How much time a team needs to prepare for a season, though, is really the only part of this that the commissioners control at all.
“There are just a lot of decision-makers that come into play here that are outside of college athletics and to a degree, even outside of higher education – whether it’s the governors, and we have different rollouts, so to speak, in different states. Our league, as an example, is in 10 different states, so that could be a complicating factor,” Swofford said. “Ultimately, do you have to shorten the season? Do you play it into the second semester and further into the basketball season?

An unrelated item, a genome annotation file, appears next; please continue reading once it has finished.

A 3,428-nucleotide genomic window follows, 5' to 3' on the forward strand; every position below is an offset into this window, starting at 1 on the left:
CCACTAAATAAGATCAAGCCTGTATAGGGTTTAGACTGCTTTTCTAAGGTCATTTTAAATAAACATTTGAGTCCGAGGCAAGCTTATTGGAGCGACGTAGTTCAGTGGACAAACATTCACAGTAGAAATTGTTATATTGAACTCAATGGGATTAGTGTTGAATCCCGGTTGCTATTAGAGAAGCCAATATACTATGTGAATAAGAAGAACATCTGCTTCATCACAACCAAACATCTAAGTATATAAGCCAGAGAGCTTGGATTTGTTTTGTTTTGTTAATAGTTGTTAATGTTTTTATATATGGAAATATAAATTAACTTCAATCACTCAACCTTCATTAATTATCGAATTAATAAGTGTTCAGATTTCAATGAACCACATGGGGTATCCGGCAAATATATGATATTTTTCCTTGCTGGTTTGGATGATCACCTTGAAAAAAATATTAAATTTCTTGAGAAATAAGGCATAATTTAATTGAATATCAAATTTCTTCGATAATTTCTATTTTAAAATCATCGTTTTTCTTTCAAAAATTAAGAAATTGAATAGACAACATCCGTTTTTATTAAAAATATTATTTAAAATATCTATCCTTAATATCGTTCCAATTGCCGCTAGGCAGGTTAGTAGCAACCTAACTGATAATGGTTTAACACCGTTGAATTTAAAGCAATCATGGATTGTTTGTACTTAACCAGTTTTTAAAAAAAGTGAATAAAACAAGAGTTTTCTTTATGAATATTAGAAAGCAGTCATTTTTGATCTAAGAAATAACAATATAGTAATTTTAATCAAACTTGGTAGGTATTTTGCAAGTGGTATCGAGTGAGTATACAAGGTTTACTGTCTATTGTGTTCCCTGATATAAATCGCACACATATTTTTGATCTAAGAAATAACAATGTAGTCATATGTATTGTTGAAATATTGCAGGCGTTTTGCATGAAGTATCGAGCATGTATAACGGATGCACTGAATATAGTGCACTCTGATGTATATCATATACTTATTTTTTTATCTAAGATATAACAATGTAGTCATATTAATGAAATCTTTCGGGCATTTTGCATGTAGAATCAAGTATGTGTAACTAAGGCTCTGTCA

“But it starts with the virus itself, science, the medical community, governors – there are just a lot of decisions that have to be made before we make our decision in intercollegiate athletics and in higher education. We just have to be ready for the various alternatives that could come into play when we are able to play. The breadth of the potential timelines that we’re trying to deal with and trying to assess all the implications of those timelines is extraordinarily broad right now. And along with that, of course, the financial implications – particularly from the sport of football, which are very significant in the business model of intercollegiate athletics – that’s extremely important going forward, but it obviously has to be secondary to the health and safety of the players and the campus community and the fans that would be coming to the game.”
Swofford has spent a lot of time with his wife Nora in Greensboro, and talks to his grandchildren as regularly as they can.